CCM’s Mainstage Series proudly presents Engelbert Humperdinck’s timeless opera Hansel and Gretel from Nov. 20 – 23 in UC’s Corbett Auditorium. This magical production also features the Cincinnati Children’s Choir, ensemble-in-residence at CCM.

Based on the German fairy tale popularized by the Brothers Grimm, this contemporary production is conducted by CCM Director of Orchestral Studies Mark Gibson with stage direction by the J. Ralph Corbett Distinguished Chair in Opera Robin Guarino. This opera will be sung in English with supertitles.

Composed by Humperdinck, with a libretto by his sister Adelheid Wette, the perennially popular opera premiered in 1893 to instant success. Showing the influence of German folksong, along with harmonic and textural influences of Richard Wagner, the opera was hailed by fellow German composer Richard Strauss (who conducted the premiere) as “a masterpiece of the highest quality.” The opera has since become a holiday tradition throughout the world.

Guarino’s production transports the classic fairy tale to the 1930s Depression Era. The precocious brother and sister duo are poor, hungry and dreaming of tasty treats. When their overworked mother sends them into the world to find food, they lose their way in the forest and encounter a scary witch with a deliciously sinister plan.

CCM News
Ryan Garrett, Katie Langham and Owen Alderson in CCM's 'Speech and Debate' Photo by Richard E. Hess.

CCM’s Studio Series Presents the Dark Comedy ‘Speech and Debate’ Nov. 6-8

Owen Alderson, Ryan Garrett and Katie Langham in CCM's production of 'Speech and Debate.' Photo by Richard E. Hess.

Owen Alderson, Ryan Garrett and Katie Langham in CCM’s production of ‘Speech and Debate.’ Photo by Richard E. Hess.

CCM’s Department of Drama presents the regional premiere of Pulitzer Prize nominee Stephen Karam’s Speech and Debate as part of this fall’s Studio Series. Directed by CCM’s A.B., Dolly, Ralph and Julia Cohen Chair of Dramatic Performance Richard E. Hess, the production opens Thursday, Nov. 6, and plays through Saturday, Nov. 8.

Like all Studio Series productions, admission to Speech and Debate is free, but reservations are required. Tickets become available at noon on Monday, Nov. 3. This production features adult themes and is recommended for mature audiences.

According to Hess, Speech and Debate is “a 90 minute intermission-less romp through high school experienced by three socially awkward misfits. The play is a cry to be noticed from students on the fringe.”

“Both gender and sexual identity play a large role in this play.  [It’s] a recipe for comedy in dark and disturbing moments of angst,” Hess explains.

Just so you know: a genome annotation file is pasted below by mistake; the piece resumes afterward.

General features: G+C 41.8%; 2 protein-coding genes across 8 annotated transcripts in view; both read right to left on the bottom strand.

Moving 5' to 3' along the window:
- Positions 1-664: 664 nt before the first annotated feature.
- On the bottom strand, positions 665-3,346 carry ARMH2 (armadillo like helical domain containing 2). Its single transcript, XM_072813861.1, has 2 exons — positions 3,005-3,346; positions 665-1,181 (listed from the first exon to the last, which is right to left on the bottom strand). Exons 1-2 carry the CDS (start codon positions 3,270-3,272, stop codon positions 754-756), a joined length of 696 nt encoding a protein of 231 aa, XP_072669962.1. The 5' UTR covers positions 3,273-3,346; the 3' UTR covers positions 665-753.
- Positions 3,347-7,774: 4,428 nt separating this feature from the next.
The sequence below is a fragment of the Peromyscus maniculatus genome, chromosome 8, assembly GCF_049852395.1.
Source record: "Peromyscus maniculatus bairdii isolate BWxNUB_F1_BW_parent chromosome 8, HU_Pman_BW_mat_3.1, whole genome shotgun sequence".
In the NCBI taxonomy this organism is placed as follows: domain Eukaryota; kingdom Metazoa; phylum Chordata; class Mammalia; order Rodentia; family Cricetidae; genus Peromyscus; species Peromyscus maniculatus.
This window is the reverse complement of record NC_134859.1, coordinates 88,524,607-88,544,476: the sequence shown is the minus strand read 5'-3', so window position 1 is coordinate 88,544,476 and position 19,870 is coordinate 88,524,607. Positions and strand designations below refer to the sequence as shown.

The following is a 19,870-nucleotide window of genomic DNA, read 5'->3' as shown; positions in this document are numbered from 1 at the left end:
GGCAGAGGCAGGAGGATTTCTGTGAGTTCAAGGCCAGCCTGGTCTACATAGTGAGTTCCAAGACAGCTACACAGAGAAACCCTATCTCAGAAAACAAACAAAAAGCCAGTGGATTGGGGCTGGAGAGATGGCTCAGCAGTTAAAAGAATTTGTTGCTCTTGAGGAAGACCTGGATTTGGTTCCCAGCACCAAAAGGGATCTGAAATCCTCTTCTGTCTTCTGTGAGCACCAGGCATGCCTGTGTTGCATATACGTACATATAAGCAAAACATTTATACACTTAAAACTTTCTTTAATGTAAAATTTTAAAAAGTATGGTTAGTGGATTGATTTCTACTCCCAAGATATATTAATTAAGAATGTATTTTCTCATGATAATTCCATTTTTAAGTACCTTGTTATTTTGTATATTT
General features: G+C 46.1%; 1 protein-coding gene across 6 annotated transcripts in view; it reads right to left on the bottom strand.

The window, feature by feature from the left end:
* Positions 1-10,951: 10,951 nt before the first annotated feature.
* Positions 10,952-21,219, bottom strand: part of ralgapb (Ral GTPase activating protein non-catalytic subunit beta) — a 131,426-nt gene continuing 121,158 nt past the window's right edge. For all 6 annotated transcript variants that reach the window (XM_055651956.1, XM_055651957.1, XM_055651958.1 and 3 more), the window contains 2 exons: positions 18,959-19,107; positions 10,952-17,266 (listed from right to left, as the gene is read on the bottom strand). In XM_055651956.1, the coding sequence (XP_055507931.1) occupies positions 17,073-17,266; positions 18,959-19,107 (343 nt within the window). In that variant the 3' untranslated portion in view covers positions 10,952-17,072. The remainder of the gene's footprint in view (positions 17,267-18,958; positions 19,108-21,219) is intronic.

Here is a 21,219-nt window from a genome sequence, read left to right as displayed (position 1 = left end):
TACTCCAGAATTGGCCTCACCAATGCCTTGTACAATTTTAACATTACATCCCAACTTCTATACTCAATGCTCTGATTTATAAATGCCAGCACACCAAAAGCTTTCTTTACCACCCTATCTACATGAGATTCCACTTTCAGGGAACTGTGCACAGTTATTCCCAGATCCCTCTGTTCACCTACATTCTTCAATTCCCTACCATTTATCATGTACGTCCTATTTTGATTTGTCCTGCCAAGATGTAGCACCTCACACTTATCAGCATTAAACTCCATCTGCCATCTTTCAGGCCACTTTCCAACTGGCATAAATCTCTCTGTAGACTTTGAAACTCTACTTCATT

Sophomore Katie Langham discusses her experience playing the irreverent Diwata, a young woman who envisions her future on Broadway but can’t seem to get a part in the school play: “She keeps me on my toes and constantly surprises me. Playing this character is delightfully freeing because she’s so experimental in her own artistic life.”

“Each rehearsal is a time to play and explore, maybe regress back to the days of high school and re-discover adolescent feelings of precociousness, uncertainty and insecurity,” says Langham. It’s this attitude of discovery that makes the characters of Speech and Debate so authentic and engaging.

The play will take advantage of technology to enhance the storytelling. “A crucial plot element in the play is revealed in the very first scene,” Hess explains, “A computer conversation told entirely through projections when an 18 year old high school senior begins cruising on a gay chat line. This event sets the play in motion.”

About Richard E. Hess
Richard E. Hess has been the Chair of CCM Drama for the past 20 years. Recent directing credits at CCM include The CrucibleThe Laramie ProjectCoram BoyRENTYou Can’t Take It With You (ACCLAIM Award winner Outstanding University Play), Anon(ymous) (ACCLAIM Award winner Outstanding Play), Brigadoon (Cincinnati Entertainment Award for Outstanding Musical) and Tony Kushner’s Angels in AmericaPart One: Millennium Approaches (Cincinnati Entertainment Award for Best Ensemble Acting).

He made his New York directing debut at the Laurie Beechman Theatre on 42nd Street directing AN EVENING OF (Mostly) TRUE SONGS (with Andrea Burns), a new incarnation of Don’t Look Down, the music and lyrics of Adam Wagner, first seen in the Cincinnati Fringe Festival. Favorite directing credits at the Human Race Theatre Co., where he has been a resident artist since 1996, include RaceRedDoubtProofI Am My Own Wife and A Delicate Balance. He directed Miracle on South Division Street for the Human Race in September 2014.